This paper presents results from a study conducted as part of REEF's Grouper Moon Project, evaluating the potential ecosystem-level effect of Nassau Grouper aggregations. In particular, the study looked at the impact the spawning aggregation has in creating biogeochemical "hot moments", which occur when a temporary increase in availability of one or more limiting nutrients results in elevated rates of biogeochemical reactions. In this case, the limited nutrients are nitrogen and phosphorus, and the temporary increase is resulting from all of the grouper poop that results when approximately 5,000 Nassau Grouper gather in a small area for 10 days during the spawning season. View the paper online.
Jackson, AM, BX Semmens, Y Sadovy de Mitcheson, RS Nemeth, SA Heppell, PG Bush, A Aguilar-Perera, JAB Claydon, MC Calosso, KS Sealey, MT Schärer, G Bernardi. 2014. Population structure and phylogeography in Nassau Grouper (Epinephelus striatus), a mass-aggregating marine fish. PLoS ONE. DOI: 10.1371/journal.pone.0097508

This study, co-authored by scientists from REEF's Grouper Moon Project, evaluated genetic connectedness between Nassau Grouper populations throughout the Caribbean. The authors obtained genetic tissue samples from 620 Nassau Grouper from 19 sites across 9 countries, including the Cayman Islands. They found evidence for strong genetic differentiation among Nassau Grouper subpopulations throughout the Caribbean. These results suggest that, despite a lack of physical barriers, Nassau grouper form multiple distinct subpopulations in the Caribbean Sea. Oceanography (regional currents, eddies) likely plays an important role in retaining larvae close to spawning sites at both local and regional spatial scales. These findings highlight the importance of conservation initiatives such at REEF's Grouper Moon program in the Cayman Islands. View the paper online.
Heppell, SA, BX Semmens, SK Archer, CV Pattengill-Semmens, PG Bush, CM McCoy, SS Heppell, BC Johnson. 2012. Documenting recovery of a spawning aggregation through size frequency analysis from underwater laser calipers measurements. Biological Conservation. 155: 119-127.

This paper presents a key technique that scientists from REEF and our Grouper Moon collaborators have used to monitor fish on the Little Cayman spawning aggregation that does not require the capture and handling of fish. We show that length-distribution data can be collected by divers using a video-based system with parallel lasers calibrated to a specific distance apart, and subsequently use those data to monitor changes in the size distribution over time. View the paper online.
Archer, S.K., Scott A Heppell, Brice X Semmens,Christy V Pattengill-Semmens, Phillippe G Bush, Croy M McCoy, Bradley C Johnson .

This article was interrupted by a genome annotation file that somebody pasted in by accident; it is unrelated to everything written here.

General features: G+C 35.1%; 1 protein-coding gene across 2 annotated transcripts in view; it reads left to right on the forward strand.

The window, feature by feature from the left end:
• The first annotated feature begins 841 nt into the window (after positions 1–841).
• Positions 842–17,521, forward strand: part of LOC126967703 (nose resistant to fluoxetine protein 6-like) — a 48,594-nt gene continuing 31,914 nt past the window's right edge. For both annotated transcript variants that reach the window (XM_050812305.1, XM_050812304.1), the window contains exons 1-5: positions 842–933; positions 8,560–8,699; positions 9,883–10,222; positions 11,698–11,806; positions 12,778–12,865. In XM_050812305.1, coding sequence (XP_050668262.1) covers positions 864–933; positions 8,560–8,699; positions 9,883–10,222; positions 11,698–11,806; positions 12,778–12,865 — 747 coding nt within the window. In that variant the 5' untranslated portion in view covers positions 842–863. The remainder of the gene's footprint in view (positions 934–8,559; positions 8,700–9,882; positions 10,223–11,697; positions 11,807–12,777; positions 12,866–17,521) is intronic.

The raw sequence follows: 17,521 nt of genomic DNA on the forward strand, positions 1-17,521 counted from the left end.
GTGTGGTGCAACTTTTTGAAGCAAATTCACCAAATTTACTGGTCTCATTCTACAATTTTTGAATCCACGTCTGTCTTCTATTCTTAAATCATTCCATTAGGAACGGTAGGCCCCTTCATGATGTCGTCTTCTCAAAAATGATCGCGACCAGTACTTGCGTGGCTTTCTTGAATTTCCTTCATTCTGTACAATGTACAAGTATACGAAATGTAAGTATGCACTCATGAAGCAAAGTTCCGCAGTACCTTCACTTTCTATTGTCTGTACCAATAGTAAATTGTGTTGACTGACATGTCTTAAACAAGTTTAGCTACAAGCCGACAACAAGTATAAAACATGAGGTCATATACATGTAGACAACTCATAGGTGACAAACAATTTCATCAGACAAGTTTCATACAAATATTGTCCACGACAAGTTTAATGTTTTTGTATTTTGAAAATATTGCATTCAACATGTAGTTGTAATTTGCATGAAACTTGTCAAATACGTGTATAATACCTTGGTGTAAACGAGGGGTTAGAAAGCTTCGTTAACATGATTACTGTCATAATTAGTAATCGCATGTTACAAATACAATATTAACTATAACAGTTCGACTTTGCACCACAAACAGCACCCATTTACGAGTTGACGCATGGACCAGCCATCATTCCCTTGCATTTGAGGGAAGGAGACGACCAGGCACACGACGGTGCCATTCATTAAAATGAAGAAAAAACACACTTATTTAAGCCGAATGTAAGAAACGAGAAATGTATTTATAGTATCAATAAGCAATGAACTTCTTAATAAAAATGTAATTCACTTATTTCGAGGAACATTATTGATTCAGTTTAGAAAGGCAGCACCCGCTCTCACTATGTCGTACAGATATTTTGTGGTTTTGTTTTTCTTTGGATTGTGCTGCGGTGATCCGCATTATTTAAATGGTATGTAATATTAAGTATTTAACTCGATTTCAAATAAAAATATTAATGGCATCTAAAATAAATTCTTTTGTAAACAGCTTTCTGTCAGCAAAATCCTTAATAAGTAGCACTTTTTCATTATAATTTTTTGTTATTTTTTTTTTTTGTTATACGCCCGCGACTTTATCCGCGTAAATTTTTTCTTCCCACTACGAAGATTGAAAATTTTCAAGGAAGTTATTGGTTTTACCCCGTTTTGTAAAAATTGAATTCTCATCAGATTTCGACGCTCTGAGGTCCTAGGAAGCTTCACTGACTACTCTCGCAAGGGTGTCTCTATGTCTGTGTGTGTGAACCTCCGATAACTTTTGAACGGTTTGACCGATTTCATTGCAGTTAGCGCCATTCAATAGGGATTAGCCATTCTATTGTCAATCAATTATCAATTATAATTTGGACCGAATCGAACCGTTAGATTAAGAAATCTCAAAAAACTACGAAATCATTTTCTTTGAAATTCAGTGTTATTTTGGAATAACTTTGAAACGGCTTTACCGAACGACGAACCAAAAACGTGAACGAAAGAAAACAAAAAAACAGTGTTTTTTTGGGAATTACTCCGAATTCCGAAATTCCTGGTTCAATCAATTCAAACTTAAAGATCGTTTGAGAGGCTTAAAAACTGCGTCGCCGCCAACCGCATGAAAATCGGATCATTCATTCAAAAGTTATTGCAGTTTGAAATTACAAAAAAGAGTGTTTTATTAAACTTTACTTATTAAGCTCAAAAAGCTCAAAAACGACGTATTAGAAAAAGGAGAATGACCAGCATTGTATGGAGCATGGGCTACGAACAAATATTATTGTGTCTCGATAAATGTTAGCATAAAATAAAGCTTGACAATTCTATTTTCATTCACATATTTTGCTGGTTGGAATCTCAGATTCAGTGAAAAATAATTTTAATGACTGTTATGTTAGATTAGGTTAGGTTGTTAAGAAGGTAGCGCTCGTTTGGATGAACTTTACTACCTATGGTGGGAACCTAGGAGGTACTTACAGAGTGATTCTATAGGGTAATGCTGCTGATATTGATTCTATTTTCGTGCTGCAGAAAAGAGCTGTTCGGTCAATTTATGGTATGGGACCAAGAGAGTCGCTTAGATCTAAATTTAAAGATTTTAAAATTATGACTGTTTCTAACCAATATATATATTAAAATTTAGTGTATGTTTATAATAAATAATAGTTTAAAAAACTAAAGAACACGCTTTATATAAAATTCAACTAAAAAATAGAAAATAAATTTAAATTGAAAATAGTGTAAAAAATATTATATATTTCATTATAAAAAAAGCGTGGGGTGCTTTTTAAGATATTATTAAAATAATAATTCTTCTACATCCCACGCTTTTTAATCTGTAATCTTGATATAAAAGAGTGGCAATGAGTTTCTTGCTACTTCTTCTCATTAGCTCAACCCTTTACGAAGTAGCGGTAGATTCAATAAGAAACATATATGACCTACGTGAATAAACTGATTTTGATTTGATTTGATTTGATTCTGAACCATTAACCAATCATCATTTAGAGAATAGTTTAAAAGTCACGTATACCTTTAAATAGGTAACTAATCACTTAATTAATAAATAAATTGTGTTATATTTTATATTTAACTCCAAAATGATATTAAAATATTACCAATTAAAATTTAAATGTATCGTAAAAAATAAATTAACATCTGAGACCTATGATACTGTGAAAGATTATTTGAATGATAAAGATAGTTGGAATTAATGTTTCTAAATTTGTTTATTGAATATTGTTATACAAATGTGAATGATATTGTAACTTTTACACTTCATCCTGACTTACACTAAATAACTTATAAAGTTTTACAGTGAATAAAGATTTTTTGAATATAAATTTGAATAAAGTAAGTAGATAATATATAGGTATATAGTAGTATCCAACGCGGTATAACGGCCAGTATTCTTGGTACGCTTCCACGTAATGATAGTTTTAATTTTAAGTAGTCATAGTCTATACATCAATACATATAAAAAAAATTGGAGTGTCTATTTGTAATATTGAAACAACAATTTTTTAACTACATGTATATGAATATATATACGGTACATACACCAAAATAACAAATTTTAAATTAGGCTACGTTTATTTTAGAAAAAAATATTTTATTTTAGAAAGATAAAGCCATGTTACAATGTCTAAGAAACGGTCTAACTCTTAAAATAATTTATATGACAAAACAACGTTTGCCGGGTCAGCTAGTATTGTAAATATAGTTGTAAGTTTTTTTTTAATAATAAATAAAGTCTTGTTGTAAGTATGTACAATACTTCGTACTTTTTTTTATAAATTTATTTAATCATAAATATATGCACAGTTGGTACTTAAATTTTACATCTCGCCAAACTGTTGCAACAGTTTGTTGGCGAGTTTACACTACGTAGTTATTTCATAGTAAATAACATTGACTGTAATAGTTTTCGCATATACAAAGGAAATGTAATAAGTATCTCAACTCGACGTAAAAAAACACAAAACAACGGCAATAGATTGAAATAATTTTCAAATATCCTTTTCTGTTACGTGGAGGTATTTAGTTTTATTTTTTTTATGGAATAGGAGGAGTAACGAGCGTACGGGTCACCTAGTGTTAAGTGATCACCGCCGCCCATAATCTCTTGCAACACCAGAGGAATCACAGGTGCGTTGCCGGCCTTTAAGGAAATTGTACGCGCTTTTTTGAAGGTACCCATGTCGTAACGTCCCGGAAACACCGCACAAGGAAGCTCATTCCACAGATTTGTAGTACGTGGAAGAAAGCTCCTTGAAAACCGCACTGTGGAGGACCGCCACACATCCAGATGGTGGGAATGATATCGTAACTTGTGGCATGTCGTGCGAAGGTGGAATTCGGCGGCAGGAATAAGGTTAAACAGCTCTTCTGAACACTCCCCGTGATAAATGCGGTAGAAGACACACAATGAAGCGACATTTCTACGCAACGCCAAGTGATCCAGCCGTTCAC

2012. Patterns of color phase indicate spawn timing at a Nassau grouper Epinephelus striatus spawning aggregation.
Current Zoology. 58(1): 73 - 83

This paper summarizes shifts if color phase of individual Nassau grouper at the Little Cayman spawning site in the days leading up to spawning, based on 5 years of video data.View PDF 

Jackson, AM, BX Semmens, and G Bernardi. 2012. Characterization and cross-species amplification of microsatellite markers in Nassau grouper (Epinephelus striatus). Molecular Ecology Resources 12(5): 972- 974.
This paper is part of the larger body of genetic research being conducted on Nassau Grouper in the Caribbean. View PDF.
Whaylen, L., P.G. Bush, B.C. Johnson, K.E. Luke, C.M.R. McCoy, S. Heppell, B. X. Semmens, and M. Boardman. 2006. Aggregation dynamics and lessons learned from five years of monitoring at a Nassau grouper (Epinephelus striatus) spawning aggregation in Little Cayman, Cayman Islands, BWI. 57th Gulf and Caribbean Fisheries Institute Meeting Proceedings. 57:1-14

This paper summarized the first five years of monitoring of the Little Cayman West End aggregation, including a summary of spawning activity, total numbers of fish present at the aggregation each year, coloration, and behavior. View PDF

Semmens, B.X., K.E. Luke, P.G. Bush, C.M.R. McCoy, and B.C. Johnson. 2006. Isopod infestation of post-spawning Nassau grouper around Little Cayman Island. Journal of Fish Biology 69: 933-937

This paper documents attacks by the isopod Excorallana tricornis tricornis on Nassau grouper caught in Antillian fish traps during the post-spawning season of Spring 2005. Fish were being trapped in order to acoustically tag individuals from sites around Little Cayman Island in order to better understand what percentage of reproductive-size individuals attend the aggregation each year. The paper discusses the apparent energetic costs associated with spawning. This work was also presented as a posted at the 56th Gulf and Caribbean Fisheries Institute Meeting in 2005 (View PDF), and a summary of the poster is posted online. (View Poster)